The Naked Scientists

The Naked Scientists Forum

Author Topic: Why is flu more prevalent in the winter?  (Read 6661 times)

Offline thedoc

  • Forum Admin
  • Administrator
  • Sr. Member
  • *****
  • Posts: 511
  • Thanked: 12 times
    • View Profile
Why is flu more prevalent in the winter?
« on: 15/12/2009 17:53:57 »
Why is flu more prevalent in winter?
Asked by Martin

               
               Read the naked scientists answer here
               
            
« Last Edit: 15/12/2009 17:53:57 by _system »


 

Offline Bored chemist

  • Neilep Level Member
  • ******
  • Posts: 8655
  • Thanked: 42 times
    • View Profile
Why is flu more prevalent in the winter?
« Reply #1 on: 02/08/2009 13:46:07 »
There are a number of factors.
You can only catch the virus from other people (practically speaking) and in Winter lots of people tend to get more crowded together in nice warm buildings. Also the ventillation is usually less vigorous because they want to keep the heat in.
Drying out or ultraviolet light from the sun will inactivate the virus; you can see how it survives longer in Winter when it's darker and wetter.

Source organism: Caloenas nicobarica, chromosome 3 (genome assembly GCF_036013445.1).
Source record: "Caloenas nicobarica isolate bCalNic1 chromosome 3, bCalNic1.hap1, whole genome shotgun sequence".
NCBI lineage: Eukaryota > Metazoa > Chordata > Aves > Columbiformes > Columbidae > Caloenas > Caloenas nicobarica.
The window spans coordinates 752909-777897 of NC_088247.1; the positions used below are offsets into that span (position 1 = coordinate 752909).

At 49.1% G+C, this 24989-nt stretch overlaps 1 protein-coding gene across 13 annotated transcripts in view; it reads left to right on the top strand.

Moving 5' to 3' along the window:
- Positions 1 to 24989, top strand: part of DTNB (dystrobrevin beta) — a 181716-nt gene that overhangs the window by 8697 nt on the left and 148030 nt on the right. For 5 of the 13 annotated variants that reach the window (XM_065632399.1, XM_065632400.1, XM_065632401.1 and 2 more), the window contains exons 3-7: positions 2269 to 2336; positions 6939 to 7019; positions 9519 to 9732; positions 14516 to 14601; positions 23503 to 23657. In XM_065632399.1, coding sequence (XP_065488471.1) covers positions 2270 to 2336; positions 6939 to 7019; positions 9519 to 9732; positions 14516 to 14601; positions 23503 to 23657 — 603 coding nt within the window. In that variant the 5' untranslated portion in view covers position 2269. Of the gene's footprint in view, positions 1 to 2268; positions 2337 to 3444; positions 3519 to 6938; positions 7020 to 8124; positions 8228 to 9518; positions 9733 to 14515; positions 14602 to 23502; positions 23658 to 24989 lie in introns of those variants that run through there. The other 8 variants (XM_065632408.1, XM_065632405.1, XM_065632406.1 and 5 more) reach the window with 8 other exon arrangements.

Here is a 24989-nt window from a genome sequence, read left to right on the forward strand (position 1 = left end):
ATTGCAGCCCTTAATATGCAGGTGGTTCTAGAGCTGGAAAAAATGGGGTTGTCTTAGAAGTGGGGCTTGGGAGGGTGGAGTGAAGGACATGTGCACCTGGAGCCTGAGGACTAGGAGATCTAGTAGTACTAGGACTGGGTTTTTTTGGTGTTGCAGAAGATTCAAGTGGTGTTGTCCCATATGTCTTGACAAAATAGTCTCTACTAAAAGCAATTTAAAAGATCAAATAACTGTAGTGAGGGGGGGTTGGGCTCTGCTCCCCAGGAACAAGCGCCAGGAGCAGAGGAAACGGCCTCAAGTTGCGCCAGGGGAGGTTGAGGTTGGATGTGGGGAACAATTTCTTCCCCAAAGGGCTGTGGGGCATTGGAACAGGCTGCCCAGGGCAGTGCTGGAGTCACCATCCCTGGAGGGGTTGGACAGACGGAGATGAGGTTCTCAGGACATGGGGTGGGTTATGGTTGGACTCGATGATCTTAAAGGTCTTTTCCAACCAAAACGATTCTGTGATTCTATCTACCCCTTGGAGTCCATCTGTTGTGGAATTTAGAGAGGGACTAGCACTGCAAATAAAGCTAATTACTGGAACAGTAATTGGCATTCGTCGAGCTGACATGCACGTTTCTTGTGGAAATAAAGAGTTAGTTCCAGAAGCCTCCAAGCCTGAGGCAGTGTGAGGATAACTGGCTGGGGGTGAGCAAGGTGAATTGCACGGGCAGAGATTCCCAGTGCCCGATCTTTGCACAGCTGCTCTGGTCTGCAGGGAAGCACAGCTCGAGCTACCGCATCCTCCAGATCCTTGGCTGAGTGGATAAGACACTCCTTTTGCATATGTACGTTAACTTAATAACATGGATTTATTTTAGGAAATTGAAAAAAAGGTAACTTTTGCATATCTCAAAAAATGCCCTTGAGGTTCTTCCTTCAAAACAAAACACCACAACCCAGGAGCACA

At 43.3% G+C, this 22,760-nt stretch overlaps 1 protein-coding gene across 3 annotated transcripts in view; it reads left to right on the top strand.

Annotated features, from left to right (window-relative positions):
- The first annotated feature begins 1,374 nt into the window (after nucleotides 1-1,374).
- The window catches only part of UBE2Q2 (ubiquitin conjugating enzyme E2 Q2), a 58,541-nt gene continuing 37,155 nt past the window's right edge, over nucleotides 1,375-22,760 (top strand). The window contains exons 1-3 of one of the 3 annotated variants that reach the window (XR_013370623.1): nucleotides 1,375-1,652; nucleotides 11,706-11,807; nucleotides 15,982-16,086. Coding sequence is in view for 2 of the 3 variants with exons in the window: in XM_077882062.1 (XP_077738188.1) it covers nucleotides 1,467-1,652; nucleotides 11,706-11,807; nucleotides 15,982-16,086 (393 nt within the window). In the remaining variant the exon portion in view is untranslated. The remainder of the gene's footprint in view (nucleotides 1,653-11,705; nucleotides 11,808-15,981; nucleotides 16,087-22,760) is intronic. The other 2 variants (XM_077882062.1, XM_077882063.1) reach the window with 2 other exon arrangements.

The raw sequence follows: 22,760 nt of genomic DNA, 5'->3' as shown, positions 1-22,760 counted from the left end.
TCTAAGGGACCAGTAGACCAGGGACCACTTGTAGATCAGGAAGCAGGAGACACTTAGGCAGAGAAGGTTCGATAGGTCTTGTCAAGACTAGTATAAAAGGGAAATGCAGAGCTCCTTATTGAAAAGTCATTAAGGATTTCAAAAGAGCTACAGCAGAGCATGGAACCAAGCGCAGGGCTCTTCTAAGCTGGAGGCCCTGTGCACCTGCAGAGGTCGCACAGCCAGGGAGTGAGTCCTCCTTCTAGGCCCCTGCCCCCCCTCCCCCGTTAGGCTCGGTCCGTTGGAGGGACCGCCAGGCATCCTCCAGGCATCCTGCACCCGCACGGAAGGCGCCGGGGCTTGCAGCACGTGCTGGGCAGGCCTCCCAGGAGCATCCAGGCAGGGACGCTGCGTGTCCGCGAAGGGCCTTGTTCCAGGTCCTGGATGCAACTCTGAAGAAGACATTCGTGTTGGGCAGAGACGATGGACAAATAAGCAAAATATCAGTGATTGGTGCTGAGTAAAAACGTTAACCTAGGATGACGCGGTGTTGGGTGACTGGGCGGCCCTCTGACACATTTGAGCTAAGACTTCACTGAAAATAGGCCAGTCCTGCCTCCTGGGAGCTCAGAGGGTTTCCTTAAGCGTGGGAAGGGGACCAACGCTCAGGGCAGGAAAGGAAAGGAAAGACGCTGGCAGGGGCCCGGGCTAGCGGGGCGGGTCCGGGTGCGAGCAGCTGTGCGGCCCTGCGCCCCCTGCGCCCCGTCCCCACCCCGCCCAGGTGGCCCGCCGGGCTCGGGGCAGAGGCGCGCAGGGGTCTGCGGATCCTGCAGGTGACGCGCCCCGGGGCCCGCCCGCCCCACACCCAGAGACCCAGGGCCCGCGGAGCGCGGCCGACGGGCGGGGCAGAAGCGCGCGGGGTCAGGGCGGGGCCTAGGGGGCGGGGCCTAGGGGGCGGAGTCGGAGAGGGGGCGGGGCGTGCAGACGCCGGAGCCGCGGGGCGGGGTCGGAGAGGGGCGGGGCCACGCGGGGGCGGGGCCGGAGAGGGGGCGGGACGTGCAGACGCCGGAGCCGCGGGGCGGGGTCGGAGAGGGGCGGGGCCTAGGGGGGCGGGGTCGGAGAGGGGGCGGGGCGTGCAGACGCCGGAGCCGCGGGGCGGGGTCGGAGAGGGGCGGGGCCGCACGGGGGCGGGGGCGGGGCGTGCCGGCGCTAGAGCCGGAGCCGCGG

There's also an effect that people who are cold, wet and miserable, have reduced immunity to illness.
 

Offline Jonathan Madriaga

  • Jr. Member
  • **
  • Posts: 20
    • View Profile
Why is flu more prevalent in the winter?
« Reply #2 on: 25/11/2009 22:42:46 »
I think its because most people's immune system to prone to various pathogens. In the winter, people tend to gain more pounds and eat heavier. Unlike in the summer, people are more active and eat less. Also, the cold weather does have an effect on viral infections as well, where it is easily spread
 

Offline iko

  • Neilep Level Member
  • ******
  • Posts: 1626
  • Thanked: 1 times
    • View Profile
Why is flu more prevalent in the winter?
« Reply #3 on: 07/12/2009 17:21:39 »
Hi influential folks!

Did anybody check this out?


Enjoy more on vitamindcouncil.com...

ikod





This is a virology issue, specific for Prof. Chris.

I may give my contribution here by citing
an old discussion about influenza epidemics
and Dr. Edgar Hope-Simpson's 'seasonal stimulus'...
But this really is another story!
 
ikod   [^]


Talking of 'revisiting' and looking backwards,
allow me a cut&paste from Complementary Medicine
(Cod Liver Oil topic) and final comment from the
discussion in "Epidemic influenza and vitamin D"
J.J. Cannell et al. 2006.

Quote
Revisiting Vitamin D in humans.
just a few clever minds got this point
first, several years ago...



A hypothesis concerning deficiency of sunlight,
cold temperature, and influenza epidemics associated with
the onset of acute lymphoblastic leukemia in northern Finland.


Timonen TT.

University of Oulu, Department of Internal Medicine, Kajaanintie 50, FIN-90220 Oulu, Finland.